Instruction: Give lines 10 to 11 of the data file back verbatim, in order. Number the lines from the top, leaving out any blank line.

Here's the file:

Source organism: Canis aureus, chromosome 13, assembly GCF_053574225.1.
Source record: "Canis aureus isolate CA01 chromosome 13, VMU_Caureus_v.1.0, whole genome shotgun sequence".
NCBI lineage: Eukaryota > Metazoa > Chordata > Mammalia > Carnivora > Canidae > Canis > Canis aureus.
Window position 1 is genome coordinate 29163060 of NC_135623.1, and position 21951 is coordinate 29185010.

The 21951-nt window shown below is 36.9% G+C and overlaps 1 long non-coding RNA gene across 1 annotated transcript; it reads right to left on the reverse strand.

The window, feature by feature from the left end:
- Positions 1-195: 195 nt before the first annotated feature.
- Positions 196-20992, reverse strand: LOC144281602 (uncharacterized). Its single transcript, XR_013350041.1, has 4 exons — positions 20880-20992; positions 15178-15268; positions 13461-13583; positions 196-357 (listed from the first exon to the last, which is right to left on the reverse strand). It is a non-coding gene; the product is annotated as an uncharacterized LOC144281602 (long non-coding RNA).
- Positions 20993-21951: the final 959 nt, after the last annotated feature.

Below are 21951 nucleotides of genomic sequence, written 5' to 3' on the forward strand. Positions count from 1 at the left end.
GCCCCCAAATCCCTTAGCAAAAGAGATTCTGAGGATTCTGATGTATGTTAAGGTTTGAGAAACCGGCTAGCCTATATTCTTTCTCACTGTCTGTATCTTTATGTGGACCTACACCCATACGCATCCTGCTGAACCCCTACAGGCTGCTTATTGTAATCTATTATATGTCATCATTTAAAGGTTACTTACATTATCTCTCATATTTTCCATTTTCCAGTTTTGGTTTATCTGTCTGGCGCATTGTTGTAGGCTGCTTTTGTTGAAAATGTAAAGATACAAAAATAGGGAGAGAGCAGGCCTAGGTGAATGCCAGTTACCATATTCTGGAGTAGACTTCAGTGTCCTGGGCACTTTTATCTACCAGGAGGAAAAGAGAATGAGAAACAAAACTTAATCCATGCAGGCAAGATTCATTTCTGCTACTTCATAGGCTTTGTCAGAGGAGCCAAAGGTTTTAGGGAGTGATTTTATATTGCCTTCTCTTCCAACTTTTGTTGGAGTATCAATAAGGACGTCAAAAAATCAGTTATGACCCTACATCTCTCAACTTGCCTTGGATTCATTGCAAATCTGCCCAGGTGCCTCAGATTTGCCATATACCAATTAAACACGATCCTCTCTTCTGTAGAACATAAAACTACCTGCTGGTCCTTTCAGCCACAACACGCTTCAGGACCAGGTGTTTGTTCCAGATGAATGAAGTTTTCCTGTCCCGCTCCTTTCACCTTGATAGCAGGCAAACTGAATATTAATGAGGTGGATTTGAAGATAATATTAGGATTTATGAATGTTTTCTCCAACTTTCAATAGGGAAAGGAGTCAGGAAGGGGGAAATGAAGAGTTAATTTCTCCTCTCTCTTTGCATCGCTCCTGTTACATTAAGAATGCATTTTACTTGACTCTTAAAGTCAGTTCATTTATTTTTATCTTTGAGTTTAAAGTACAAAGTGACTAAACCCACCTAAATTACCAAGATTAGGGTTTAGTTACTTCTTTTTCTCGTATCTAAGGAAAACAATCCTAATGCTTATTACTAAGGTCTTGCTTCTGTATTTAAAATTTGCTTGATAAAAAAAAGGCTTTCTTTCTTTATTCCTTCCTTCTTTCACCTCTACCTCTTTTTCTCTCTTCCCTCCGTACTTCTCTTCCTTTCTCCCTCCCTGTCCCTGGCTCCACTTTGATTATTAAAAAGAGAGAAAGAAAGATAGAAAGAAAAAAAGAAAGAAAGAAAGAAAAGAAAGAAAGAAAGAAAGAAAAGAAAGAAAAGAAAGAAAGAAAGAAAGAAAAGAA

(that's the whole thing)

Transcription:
Below are 21951 nucleotides of genomic sequence, written 5' to 3' on the forward strand. Positions count from 1 at the left end.
GCCCCCAAATCCCTTAGCAAAAGAGATTCTGAGGATTCTGATGTATGTTAAGGTTTGAGAAACCGGCTAGCCTATATTCTTTCTCACTGTCTGTATCTTTATGTGGACCTACACCCATACGCATCCTGCTGAACCCCTACAGGCTGCTTATTGTAATCTATTATATGTCATCATTTAAAGGTTACTTACATTATCTCTCATATTTTCCATTTTCCAGTTTTGGTTTATCTGTCTGGCGCATTGTTGTAGGCTGCTTTTGTTGAAAATGTAAAGATACAAAAATAGGGAGAGAGCAGGCCTAGGTGAATGCCAGTTACCATATTCTGGAGTAGACTTCAGTGTCCTGGGCACTTTTATCTACCAGGAGGAAAAGAGAATGAGAAACAAAACTTAATCCATGCAGGCAAGATTCATTTCTGCTACTTCATAGGCTTTGTCAGAGGAGCCAAAGGTTTTAGGGAGTGATTTTATATTGCCTTCTCTTCCAACTTTTGTTGGAGTATCAATAAGGACGTCAAAAAATCAGTTATGACCCTACATCTCTCAACTTGCCTTGGATTCATTGCAAATCTGCCCAGGTGCCTCAGATTTGCCATATACCAATTAAACACGATCCTCTCTTCTGTAGAACATAAAACTACCTGCTGGTCCTTTCAGCCACAACACGCTTCAGGACCAGGTGTTTGTTCCAGATGAATGAAGTTTTCCTGTCCCGCTCCTTTCACCTTGATAGCAGGCAAACTGAATATTAATGAGGTGGATTTGAAGATAATATTAGGATTTATGAATGTTTTCTCCAACTTTCAATAGGGAAAGGAGTCAGGAAGGGGGAAATGAAGAGTTAATTTCTCCTCTCTCTTTGCATCGCTCCTGTTACATTAAGAATGCATTTTACTTGACTCTTAAAGTCAGTTCATTTATTTTTATCTTTGAGTTTAAAGTACAAAGTGACTAAACCCACCTAAATTACCAAGATTAGGGTTTAGTTACTTCTTTTTCTCGTATCTAAGGAAAACAATCCTAATGCTTATTACTAAGGTCTTGCTTCTGTATTTAAAATTTGCTTGATAAAAAAAAGGCTTTCTTTCTTTATTCCTTCCTTCTTTCACCTCTACCTCTTTTTCTCTCTTCCCTCCGTACTTCTCTTCCTTTCTCCCTCCCTGTCCCTGGCTCCACTTTGATTATTAAAAAGAGAGAAAGAAAGATAGAAAGAAAAAAAGAAAGAAAGAAAGAAAAGAAAGAAAGAAAGAAAGAAAAGAAAGAAAAGAAAGAAAGAAAGAAAGAAAAGAA